When I spoke to Coyle recently, she pointed out that in the late 19th century, “libraries were seen as these sort of nanny institutions, almost entirely run by women.” Yet as technology and early computing became integral to the field, the study of librarianship fractured into disciplines such as “information science,” which created a legitimate path for men to enter the space without fear of association with fussy, shushing old biddies. Today, a quick search on the U.K. National Careers website yields a pretty gendered profile, pay range, and overall view of the careers of librarians and information scientists.
Suzanne Hildenbrand, professor emeritus of Library and Information Studies at University at Buffalo, noted in her 1999 paper, “The Information Age Versus Gender Equity?,” the identification of technology with males offers a way to favor men while evidently advancing librarianship. ”Industries founded on new skills are sex-typed.”
But the creation of information technology is not a distinctly male pursuit. It’s a pursuit that has become the guiding force of digital capitalism and, as such, a key source of power. And as a key power source, information technology has been stripped of its history, a history that is embedded in the social work of female librarians, teachers, and computer programmers. It has instead evolved on the terms of those who define legitimate forms of information technology as faster, “intelligent” man-made machines that de-prioritize social responsibility in favor of information acquisition. As Coyle notes, “when compared to a library, Google appears masculine.” Swaddled in the robes of intelligent data science and nurtured by myths of scientific objectivity, that commercially driven masculine power quickly somersaults into political power—which has the capacity to acquire, regulate, and disseminate public information.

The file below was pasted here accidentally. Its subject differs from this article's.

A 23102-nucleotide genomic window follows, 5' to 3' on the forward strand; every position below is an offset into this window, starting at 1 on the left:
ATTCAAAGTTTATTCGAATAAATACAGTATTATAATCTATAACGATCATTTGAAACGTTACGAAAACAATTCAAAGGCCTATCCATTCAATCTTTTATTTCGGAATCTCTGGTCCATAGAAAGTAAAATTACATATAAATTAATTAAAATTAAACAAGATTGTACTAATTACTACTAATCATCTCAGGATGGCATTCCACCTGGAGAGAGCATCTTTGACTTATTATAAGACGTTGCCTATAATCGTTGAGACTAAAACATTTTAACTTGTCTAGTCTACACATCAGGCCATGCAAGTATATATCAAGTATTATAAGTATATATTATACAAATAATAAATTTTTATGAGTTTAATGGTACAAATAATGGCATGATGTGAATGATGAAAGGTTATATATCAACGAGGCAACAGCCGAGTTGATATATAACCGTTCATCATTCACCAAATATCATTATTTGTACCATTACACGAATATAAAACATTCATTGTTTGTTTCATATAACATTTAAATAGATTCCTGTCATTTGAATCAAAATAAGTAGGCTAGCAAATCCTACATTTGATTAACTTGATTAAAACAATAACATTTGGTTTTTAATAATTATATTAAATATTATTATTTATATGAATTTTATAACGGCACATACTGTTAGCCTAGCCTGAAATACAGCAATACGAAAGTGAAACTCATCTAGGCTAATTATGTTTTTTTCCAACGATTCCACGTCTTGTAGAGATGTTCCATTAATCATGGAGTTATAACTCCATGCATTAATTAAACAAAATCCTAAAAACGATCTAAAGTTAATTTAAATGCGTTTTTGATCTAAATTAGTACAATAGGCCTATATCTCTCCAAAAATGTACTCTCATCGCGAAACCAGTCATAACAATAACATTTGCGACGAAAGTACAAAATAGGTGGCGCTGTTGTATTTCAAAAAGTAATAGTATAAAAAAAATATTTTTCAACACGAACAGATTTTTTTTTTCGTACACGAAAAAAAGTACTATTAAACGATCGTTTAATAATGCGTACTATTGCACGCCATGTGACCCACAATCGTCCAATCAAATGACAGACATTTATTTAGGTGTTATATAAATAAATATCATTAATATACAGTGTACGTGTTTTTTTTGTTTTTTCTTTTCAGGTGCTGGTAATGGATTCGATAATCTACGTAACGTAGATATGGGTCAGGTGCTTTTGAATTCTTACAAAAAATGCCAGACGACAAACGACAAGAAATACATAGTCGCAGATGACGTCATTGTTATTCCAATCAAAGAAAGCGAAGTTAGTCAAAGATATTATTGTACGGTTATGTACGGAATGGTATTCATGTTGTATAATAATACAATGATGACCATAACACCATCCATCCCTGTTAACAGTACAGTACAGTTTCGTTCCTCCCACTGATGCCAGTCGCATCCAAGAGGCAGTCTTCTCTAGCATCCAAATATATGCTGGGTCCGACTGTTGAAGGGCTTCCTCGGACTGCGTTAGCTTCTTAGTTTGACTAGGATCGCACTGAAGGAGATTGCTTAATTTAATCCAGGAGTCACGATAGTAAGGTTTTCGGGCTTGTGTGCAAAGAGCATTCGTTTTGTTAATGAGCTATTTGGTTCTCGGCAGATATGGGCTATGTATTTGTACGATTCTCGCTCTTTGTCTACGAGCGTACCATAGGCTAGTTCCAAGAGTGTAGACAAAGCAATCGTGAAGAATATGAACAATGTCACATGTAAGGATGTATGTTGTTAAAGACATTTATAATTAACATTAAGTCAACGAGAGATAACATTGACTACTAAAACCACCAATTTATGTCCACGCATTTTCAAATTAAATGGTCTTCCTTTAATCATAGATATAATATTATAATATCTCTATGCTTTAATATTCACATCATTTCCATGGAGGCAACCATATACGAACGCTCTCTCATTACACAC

As the shadow of technoempire eclipses our last bastions of socially responsible information systems, women’s libraries and women librarians need our support now more than ever. Commercial systems cannot be trusted to preserve our history. We need people who lived it, learned it, taught it, debated it—and who aren’t interested in selling us Dove deodorant after we search for it.